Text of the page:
Anyone can be a super parent. Whether it's of a special needs child or a healthy one who is developing typically. Don't despair, mind you, if you think you come up short with one or more of these attributes. After all, we're human, not supernatural. We shouldn't expect to be perfect parents. Aspiring to be as good as you can is enough. As long as you try. So here we go, capes or no...

The list

1. Love. Can't quite be a super parent without it.

2. Compassion/Empathy. Being able to see a child's viewpoint from their situation helps a parent to react to their children in a more positive way. For example, that loud noise might not bother you, but may hurt a pair of super sensitive ears, therefore causing some behaviors in public.

3. Adaptabilityy. Having children changes your life, whether these children have special needs or not. We all have to adapt...some of us more than others.

4. A thick skin. This means not being over sensitive to what people might say about your child/children. Fortunately this skin is invisible and can be developed over time. A thick skin is especially important for those of us with children who have special needs. The more time that passes, the more likely you'll be to hear something painful from other people who do not understand. Try not to think of it, and focus on something more pleasant instead. After all, whose opinion is more important? Yours or theirs?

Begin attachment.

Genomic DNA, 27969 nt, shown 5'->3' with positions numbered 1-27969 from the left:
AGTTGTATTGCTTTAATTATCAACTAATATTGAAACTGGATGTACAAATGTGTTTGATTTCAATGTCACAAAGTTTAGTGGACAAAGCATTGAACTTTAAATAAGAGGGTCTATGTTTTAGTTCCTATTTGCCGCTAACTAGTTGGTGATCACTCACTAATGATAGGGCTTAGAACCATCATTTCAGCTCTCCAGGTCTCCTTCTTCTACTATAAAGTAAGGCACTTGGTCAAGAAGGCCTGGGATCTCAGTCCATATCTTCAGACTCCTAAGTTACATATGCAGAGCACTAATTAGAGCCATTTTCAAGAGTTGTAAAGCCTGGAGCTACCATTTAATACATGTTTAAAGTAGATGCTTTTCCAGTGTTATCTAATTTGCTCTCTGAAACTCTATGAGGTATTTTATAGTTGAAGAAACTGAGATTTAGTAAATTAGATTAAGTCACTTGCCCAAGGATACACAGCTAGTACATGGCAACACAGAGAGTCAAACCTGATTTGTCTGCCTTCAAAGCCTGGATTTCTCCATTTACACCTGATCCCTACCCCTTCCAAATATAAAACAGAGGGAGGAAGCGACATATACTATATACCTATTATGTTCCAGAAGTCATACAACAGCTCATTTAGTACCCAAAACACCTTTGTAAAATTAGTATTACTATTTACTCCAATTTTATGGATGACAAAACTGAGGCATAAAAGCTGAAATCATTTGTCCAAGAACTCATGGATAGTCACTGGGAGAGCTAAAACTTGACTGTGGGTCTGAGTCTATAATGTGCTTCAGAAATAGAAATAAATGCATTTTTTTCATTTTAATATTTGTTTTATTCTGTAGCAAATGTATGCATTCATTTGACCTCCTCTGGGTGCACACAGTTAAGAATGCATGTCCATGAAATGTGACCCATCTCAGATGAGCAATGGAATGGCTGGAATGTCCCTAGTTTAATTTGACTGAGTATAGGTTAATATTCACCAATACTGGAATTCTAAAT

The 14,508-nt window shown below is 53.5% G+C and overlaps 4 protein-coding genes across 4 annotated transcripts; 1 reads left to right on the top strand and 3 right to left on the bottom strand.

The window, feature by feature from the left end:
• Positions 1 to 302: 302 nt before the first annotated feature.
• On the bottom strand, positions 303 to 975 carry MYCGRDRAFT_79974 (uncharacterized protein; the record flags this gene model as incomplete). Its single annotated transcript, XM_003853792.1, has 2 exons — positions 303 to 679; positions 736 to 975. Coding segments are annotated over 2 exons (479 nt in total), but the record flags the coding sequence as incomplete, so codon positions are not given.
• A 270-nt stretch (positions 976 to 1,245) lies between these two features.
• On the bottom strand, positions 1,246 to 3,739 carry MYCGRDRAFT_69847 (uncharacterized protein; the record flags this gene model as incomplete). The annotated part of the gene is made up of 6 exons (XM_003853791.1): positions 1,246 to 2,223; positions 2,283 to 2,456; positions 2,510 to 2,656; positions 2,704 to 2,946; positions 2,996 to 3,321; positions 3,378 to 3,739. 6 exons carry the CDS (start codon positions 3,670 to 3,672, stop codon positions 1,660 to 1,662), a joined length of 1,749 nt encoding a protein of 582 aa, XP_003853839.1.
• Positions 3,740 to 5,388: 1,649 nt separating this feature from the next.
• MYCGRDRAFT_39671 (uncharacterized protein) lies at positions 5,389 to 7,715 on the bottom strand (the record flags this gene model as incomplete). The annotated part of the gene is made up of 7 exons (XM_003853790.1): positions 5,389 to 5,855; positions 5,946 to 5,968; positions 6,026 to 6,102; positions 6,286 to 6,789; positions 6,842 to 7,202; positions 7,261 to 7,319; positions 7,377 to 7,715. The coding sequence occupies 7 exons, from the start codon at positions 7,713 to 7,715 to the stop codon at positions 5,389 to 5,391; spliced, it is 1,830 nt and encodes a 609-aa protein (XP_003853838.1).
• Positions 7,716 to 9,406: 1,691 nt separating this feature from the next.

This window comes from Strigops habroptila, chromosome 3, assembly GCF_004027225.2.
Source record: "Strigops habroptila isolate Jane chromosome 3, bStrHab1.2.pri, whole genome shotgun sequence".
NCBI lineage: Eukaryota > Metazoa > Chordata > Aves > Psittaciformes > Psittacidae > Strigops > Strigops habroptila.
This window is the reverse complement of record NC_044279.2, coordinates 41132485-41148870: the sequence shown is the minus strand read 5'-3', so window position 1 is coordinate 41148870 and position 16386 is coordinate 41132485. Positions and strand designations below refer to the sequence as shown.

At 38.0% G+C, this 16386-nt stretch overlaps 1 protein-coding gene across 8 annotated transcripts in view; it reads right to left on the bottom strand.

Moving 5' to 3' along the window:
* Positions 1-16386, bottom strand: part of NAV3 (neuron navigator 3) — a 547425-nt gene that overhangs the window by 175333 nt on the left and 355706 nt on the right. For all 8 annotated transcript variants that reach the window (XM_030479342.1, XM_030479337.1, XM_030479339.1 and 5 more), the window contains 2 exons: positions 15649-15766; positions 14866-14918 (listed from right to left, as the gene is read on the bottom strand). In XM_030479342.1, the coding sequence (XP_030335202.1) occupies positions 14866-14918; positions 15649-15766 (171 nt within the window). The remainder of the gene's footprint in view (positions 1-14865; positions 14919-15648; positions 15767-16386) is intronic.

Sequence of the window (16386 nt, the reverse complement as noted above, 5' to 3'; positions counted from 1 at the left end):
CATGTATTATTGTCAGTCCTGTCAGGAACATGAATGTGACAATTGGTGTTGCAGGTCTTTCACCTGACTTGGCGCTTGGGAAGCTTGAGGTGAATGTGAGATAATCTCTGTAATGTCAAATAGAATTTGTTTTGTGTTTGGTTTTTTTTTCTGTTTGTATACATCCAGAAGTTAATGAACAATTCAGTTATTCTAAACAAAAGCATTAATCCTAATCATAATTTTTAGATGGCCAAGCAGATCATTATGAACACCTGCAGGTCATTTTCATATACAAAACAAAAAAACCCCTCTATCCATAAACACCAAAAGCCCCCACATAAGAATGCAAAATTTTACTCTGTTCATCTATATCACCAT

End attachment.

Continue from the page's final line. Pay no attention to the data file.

5. A super sense of humor. Being a parent means having a few or more not so great moments with one's child. It's better to laugh than cry. I once took a knee in dog poo trying to help my child. It wasn't funny then, but can laugh about it now.

6. Accountability. No matter what they do, we have to be accountable for our children. This means not making excuses, but taking action and responsibility for your child. Me to a school principal: "Yes, I know [leaving this part out for privacy purposes] is not acceptable behavior. He does have autism and doesn't understand the consequences of such actions, but we don't condone that type of behavior in any way. We'll work on it."

7. Patience. I think all children can test a parent's patience. Some of us are born with more patience than others. It's possible that this might be the hardest skill to attain/maintain.
We're all human and have our breaking points, but if you want to be a great parent, patience is probably one of the most important skills to have.

8. Organization. This skill can be a great asset to any super parent. I envy those who were born blessed with this skill. I'm still learning, but we'd miss a bunch of doctor appointments if I didn't have somewhat of a system. Fortunately keeping a calendar helps. Now if this "super parent" could be even more super by being able to make up and maintain a visual schedule for her child at home....sigh.

9. Ability to solve most problems. Sometimes when you solve one problem involving a child, another pops right up. Problems, especially problems with children with special needs, seem to pop up like weeds, so it helps to have the ability to solve them.

10. A good pair of feet clad with running shoes! These can come in handy when a small child or a child with special needs takes "flight."

Note: If you have all these skills, then kudos to you. However, as I said, don't despair if you come up a bit short. I don't believe in the perfect parent phenomenom. Any one can aspire to be a super parent if they try. The bright side is that if you have at least six of these, you are more than halfway there into becoming a super parent...or maybe even further than that if you have skills not mentioned here.

This list is just a starting point...

What other skills can be attributed to super parents? Let me know! : )